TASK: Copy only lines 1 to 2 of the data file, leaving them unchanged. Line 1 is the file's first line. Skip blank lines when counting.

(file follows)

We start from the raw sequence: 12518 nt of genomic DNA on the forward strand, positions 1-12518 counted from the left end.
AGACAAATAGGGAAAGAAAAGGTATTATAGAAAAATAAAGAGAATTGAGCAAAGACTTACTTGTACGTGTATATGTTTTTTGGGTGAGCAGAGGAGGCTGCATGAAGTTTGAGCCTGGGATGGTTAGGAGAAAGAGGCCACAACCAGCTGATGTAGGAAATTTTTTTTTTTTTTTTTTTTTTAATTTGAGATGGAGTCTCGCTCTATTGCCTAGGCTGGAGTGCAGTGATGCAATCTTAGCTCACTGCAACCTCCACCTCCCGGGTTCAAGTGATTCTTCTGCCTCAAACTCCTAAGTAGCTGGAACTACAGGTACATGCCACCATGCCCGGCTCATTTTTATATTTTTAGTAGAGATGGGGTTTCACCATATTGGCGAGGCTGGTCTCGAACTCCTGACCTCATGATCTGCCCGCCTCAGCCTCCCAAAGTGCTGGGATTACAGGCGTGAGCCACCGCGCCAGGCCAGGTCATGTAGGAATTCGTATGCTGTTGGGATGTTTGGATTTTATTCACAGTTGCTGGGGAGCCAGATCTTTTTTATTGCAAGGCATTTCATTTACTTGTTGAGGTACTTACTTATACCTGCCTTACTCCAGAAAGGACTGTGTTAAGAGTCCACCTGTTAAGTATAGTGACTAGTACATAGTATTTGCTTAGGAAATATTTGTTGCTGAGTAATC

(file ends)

We start from the raw sequence: 12518 nt of genomic DNA on the forward strand, positions 1-12518 counted from the left end.
AGACAAATAGGGAAAGAAAAGGTATTATAGAAAAATAAAGAGAATTGAGCAAAGACTTACTTGTACGTGTATATGTTTTTTGGGTGAGCAGAGGAGGCTGCATGAAGTTTGAGCCTGGGATGGTTAGGAGAAAGAGGCCACAACCAGCTGATGTAGGAAATTTTTTTTTTTTTTTTTTTTTTAATTTGAGATGGAGTCTCGCTCTATTGCCTAGGCTGGAGTGCAGTGATGCAATCTTAGCTCACTGCAACCTCCACCTCCCGGGTTCAAGTGATTCTTCTGCCTCAAACTCCTAAGTAGCTGGAACTACAGGTACATGCCACCATGCCCGGCTCATTTTTATATTTTTAGTAGAGATGGGGTTTCACCATATTGGCGAGGCTGGTCTCGAACTCCTGACCTCATGATCTGCCCGCCTCAGCCTCCCAAAGTGCTGGGATTACAGGCGTGAGCCACCGCGCCAGGCCAGGTCATGTAGGAATTCGTATGCTGTTGGGATGTTTGGATTTTATTCACAGTTGCTGGGGAGCCAGATCTTTTTTATTGCAAGGCATTTCATTTACTTGTTGAGGTACTTACTTATACCTGCCTTACTCCAGAAAGGACTGTGTTAAGAGTCCACCTGTTAAGTATAGTGACTAGTACATAGTATTTGCTTAGGAAATATTTGTTGCTGAGTAATC